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Later scientific work

During the 1480s Leonardo had begun to develop a treatise on painting, which was to cover the theoretical knowledge on the appearance of the natural world that a painter should master. Over time this led Leonardo into separate fields of scientific investigation – anatomy, light, the movement of water, the structure of plants and so on. These reached their climax between 1506 and 1512, when Leonardo was in his fifties.

Leonardo aimed to publish several of these investigations as illustrated books, but he was never satisfied with partial knowledge, and could not bring any of his researches to a conclusion. At Leonardo’s death his scientific work remained among his private papers. His researches were barely known beyond his immediate circle, and not properly published until the years around 1900.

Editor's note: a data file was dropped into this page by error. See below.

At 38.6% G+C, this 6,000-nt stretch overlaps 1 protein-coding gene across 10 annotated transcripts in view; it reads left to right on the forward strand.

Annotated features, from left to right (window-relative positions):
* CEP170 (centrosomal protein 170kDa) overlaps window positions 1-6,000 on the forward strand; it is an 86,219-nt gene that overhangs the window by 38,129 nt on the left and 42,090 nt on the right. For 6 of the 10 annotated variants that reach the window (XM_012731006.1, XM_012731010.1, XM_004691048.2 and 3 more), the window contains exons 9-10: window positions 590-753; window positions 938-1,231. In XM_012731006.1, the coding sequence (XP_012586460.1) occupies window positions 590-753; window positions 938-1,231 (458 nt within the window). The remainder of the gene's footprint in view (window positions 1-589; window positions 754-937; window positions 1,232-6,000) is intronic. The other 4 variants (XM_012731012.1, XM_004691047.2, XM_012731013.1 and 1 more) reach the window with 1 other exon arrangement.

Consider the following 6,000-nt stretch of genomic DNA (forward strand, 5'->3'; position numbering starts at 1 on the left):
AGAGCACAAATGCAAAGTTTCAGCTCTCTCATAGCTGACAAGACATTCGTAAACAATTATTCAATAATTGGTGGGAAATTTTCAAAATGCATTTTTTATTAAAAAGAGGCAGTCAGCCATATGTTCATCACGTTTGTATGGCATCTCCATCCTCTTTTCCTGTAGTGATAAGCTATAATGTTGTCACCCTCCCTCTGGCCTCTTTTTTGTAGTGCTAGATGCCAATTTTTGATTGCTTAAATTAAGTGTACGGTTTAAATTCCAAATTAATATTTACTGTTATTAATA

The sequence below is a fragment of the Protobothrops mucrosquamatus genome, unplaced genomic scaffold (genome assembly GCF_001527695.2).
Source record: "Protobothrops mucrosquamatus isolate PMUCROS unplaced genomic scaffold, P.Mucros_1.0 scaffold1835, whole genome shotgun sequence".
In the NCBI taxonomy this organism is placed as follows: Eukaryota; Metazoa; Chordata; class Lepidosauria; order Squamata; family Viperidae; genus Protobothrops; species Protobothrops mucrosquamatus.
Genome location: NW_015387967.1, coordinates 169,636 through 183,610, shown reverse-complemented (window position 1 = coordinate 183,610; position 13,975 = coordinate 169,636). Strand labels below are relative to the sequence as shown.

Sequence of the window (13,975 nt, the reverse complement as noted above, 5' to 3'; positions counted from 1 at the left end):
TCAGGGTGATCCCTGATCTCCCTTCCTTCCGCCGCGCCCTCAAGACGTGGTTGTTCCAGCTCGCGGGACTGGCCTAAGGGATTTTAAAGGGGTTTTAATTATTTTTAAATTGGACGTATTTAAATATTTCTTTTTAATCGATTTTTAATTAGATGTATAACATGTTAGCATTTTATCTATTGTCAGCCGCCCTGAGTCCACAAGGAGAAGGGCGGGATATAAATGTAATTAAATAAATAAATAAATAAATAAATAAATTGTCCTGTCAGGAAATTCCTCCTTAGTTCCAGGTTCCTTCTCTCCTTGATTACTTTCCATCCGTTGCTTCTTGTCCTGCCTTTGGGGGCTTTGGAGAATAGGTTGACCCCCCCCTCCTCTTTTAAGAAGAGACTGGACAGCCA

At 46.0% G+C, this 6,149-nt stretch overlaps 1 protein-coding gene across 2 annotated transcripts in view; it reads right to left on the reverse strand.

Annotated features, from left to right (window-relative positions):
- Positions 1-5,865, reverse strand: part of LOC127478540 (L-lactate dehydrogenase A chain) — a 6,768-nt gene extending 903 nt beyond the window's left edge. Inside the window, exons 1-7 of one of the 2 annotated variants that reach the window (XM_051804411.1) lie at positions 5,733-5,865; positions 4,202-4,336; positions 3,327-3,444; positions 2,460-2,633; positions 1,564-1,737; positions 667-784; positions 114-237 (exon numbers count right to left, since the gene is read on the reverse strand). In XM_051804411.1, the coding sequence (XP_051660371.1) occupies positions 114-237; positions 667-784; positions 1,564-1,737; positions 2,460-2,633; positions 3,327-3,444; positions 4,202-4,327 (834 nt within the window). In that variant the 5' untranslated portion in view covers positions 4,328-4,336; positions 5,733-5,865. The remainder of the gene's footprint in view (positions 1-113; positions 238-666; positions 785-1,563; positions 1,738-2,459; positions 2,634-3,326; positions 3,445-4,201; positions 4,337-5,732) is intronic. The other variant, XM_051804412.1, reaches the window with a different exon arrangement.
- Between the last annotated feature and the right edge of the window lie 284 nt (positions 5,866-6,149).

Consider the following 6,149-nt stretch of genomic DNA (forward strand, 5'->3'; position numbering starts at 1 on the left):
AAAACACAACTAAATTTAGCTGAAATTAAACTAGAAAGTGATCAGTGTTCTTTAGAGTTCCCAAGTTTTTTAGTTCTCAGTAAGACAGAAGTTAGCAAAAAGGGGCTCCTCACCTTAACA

Leonardo da Vinci (Vinci 1452-Amboise 1519)

Recto: A branched bur-reed. Verso: A bullrush

Leonardo da Vinci (Vinci 1452-Amboise 1519)

Studies of two sedges

Leonardo da Vinci (Vinci 1452-Amboise 1519)

Studies of water

Leonardo da Vinci (Vinci 1452-Amboise 1519)

Studies of water

Leonardo da Vinci (Vinci 1452-Amboise 1519)

Recto: The bladder. Verso: The lungs

Leonardo da Vinci (Vinci 1452-Amboise 1519)

The cardiovascular system and principal organs of a woman

Leonardo da Vinci (Vinci 1452-Amboise 1519)

The bones and muscles of a bird's wing